Greek government determined to reduce energy costs for industrial use

The Greek government is determined to take measures towards reducing energy costs regardless of any objections raised by EU authorities, Development Minister Nikos Dendias said on Thursday.

Speaking to reporters, after an Inter-ministerial Commission meeting on Industrial Policy, Dendias said: “We seek an honest dialogue for the reduction of energy cost, but if we disagree with our partners on the measures, as a sovereign country we can vote legislation and then if anyone wanted it could take us to Community bodies,” the Greek minister said.

He added that “We do not always agree with the European view. Measures such as return from DEPA and others included in a package for the reduction of energy cost in the industrial sector will be on the agenda of talks with Mr. Juncker when he arrives in Athens as new President of the Commission, as we believe that some measures must be introduced. The state places to operation framework of the economy to help reduce the cost so that producers and manufacturers could be competitive. There is a clear planning by Prime Minister Antonis Samaras aimed at strengthening business activity,” Dendias said, adding: “I don’t see European partners as rivals but not as excessive policy force killing every effort the country does to become competitive”.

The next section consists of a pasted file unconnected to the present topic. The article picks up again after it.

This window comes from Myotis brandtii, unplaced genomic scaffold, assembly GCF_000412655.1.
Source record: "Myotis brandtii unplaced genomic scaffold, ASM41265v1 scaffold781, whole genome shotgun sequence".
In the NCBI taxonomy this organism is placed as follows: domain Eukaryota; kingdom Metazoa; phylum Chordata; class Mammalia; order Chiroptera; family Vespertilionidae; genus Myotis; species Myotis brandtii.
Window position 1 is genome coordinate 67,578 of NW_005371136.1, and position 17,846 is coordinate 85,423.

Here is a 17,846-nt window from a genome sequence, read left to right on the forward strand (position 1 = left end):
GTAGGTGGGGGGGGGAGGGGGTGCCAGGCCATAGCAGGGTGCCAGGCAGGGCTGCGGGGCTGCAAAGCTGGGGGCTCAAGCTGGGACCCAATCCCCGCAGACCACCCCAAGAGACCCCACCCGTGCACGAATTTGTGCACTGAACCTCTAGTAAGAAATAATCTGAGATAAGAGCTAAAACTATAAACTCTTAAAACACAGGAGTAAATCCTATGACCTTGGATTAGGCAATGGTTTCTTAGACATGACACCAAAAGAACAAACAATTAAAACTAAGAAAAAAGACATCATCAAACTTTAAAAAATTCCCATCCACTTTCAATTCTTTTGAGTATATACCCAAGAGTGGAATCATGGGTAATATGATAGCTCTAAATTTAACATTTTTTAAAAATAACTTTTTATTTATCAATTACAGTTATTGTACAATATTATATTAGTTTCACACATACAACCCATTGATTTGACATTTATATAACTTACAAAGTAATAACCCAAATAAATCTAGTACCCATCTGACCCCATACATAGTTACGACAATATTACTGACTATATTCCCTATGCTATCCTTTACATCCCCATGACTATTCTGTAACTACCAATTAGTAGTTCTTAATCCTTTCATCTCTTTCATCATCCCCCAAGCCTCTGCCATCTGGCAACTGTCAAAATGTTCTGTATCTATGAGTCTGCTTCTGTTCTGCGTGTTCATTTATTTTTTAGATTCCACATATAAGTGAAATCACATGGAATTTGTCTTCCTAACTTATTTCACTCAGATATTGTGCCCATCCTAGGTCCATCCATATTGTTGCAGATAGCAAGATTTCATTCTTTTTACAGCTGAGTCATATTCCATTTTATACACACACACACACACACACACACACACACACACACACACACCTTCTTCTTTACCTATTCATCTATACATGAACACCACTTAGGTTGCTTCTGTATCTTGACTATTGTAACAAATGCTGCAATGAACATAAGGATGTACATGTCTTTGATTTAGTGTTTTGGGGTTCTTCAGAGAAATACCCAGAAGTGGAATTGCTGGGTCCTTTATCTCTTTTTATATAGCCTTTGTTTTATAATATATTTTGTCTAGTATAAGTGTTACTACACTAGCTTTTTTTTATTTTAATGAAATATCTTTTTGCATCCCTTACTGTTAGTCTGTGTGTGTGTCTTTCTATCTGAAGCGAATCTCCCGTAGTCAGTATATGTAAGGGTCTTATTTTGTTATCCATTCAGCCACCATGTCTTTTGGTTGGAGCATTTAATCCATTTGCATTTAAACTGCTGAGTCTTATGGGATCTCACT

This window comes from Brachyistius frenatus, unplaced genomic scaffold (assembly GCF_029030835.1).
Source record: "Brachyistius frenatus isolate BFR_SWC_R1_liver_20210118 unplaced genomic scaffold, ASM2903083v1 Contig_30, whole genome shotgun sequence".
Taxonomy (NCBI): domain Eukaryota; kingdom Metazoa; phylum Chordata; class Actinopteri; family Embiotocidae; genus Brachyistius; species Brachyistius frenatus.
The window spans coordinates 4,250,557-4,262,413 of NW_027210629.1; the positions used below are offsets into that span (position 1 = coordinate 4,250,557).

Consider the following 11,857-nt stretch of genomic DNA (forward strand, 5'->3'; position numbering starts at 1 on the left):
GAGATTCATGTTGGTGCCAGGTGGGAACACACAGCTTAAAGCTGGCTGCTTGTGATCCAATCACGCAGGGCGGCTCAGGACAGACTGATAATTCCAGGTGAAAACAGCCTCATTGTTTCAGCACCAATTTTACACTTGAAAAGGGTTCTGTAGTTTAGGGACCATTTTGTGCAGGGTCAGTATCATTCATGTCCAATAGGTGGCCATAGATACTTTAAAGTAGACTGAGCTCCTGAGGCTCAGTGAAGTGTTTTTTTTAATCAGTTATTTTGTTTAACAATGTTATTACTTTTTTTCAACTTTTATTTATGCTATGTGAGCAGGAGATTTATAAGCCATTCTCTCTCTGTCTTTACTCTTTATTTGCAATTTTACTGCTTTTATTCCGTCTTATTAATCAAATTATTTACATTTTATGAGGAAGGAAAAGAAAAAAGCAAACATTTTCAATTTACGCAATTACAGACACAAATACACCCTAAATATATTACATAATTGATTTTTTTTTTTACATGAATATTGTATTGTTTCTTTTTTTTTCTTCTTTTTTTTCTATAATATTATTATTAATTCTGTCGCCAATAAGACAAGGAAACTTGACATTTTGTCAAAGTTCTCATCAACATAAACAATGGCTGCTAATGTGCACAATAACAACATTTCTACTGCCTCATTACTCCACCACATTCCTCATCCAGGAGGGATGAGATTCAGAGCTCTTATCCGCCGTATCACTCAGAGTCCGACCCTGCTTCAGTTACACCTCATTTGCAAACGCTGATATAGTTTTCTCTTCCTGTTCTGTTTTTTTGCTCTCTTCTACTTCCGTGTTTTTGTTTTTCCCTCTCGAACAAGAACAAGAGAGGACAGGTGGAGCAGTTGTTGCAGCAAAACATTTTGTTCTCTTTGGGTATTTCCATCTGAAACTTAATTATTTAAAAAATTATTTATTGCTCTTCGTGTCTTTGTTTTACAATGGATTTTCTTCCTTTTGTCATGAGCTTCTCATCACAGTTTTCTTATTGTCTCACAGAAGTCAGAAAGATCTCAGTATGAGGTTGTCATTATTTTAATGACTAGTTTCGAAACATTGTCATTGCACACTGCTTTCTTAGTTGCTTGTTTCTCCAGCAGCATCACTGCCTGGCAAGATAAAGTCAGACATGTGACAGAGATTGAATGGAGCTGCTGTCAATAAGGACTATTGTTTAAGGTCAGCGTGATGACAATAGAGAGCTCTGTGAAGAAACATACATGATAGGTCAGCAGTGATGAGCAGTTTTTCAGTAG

Theodoros Fessas, president of the Hellenic Federation of Enterprises (SEV), speaking to reporters, said that interventions in labor costs were more than enough and stressed that the Federation has not asked for additional interventions. “The members of the Federation pay well over the average wage,” Fessas said, adding that the non-payroll cost has a big impact such as high labor taxation.

The meeting agreed to form a three-party commission to monitor the course of planned interventions and implementation of actions towards reducing energy cost. The Inter-ministerial meeting will convene again in October.

The representatives of SEV emphasized, that the drastic cost reduction of electricity and natural gas down to European levels constitutes a “survival condition” for the Greek productive units.

To SEV’s view, any delays in the reduction of energy cost in today’s uneven competition framework jeopardizes the viability of businesses and employment. SEV also called for a bundle of energy measures worth 150 million euros announced in February to be immediately applied, noting that relieving energy products from tax burdens is in line with the European guidelines, while also constituting one of the basic measures of aiding domestic industry in times of crisis.

SEV supports that businesses with a large number of employees which face the risk of closing down should be offered priority in receiving funding by the new National Strategic Reference Framework, as long as their viability prospects can be proven.